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Story of our School

School CrestThe History of the Rideau Crest

Our crest has two colours, green and gold, which identify Rideau District High School.

In the top section of the crest, there is a curtain, which represents the meaning of the French word “Rideau”, the name of our school district. The Latin word for curtain is “Aulaeum”, which was the name chosen for the yearbook.

The four emblazed stars symbolize each of the original four schools which make up the district:  Elgin, Lyndhurst, Seeley’s Bay and Westport.

At the top left, a lamp signifies learning and on the right, the wreath of laurel can be found, which is a time-honoured symbol of achievement.  During early Olympic games in Greece, men participated in many forms of competition including arts and sports, not to win awards of money, but to win honour and glory for their country.  The only material award for their great accomplishments was the laurel wreath.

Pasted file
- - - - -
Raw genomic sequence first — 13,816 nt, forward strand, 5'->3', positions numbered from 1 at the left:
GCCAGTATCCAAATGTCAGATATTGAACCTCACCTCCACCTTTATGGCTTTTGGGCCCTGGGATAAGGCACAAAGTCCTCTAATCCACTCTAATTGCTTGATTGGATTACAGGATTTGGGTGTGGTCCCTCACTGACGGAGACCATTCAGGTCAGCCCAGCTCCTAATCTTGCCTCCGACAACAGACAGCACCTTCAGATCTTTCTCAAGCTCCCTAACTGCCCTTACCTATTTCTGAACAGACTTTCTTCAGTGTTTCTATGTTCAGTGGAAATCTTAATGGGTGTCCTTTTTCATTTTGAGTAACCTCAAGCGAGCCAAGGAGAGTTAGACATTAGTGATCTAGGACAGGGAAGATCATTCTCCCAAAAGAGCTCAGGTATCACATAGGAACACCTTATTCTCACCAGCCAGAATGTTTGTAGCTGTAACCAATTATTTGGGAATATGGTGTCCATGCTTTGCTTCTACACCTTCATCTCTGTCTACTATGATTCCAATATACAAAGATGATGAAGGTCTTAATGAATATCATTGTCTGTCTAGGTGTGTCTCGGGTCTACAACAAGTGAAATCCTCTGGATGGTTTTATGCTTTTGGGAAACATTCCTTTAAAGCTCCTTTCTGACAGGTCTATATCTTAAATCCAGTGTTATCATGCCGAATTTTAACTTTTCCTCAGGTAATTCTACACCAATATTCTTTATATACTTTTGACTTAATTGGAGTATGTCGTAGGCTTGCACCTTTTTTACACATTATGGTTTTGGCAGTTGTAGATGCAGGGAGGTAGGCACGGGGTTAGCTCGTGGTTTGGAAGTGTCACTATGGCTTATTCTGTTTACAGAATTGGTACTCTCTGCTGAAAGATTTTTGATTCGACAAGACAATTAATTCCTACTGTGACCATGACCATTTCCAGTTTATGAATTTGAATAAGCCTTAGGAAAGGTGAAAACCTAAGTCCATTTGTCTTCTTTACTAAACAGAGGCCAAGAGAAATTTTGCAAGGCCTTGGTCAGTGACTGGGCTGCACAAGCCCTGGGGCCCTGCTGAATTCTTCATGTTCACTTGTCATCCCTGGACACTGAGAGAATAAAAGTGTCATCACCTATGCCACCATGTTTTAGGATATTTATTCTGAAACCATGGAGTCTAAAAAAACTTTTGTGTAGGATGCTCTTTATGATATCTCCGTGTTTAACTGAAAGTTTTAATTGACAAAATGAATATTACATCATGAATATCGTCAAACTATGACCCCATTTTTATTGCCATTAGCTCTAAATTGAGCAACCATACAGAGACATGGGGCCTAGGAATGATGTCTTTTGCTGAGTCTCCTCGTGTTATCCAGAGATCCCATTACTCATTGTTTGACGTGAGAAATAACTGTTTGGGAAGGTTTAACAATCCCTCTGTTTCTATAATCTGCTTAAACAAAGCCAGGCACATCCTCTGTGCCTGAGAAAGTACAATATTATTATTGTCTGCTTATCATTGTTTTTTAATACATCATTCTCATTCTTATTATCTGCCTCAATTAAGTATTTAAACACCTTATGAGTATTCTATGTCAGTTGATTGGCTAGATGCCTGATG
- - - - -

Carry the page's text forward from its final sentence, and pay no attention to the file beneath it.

A lion, which represents kingly virtues, strength of body, greatness, character, generosity and courage, can be found in the lower section of the crest.

The base scroll contains the Latin words, “Vincit Omnia Veritas” which in English mean “Truth Conquers All” or more literally, “Truth Prevails”.

The Rideau Crest was designed in 1961 by Isabel McLeod, wife of the first Principal of Rideau, J. Colin McLeod.

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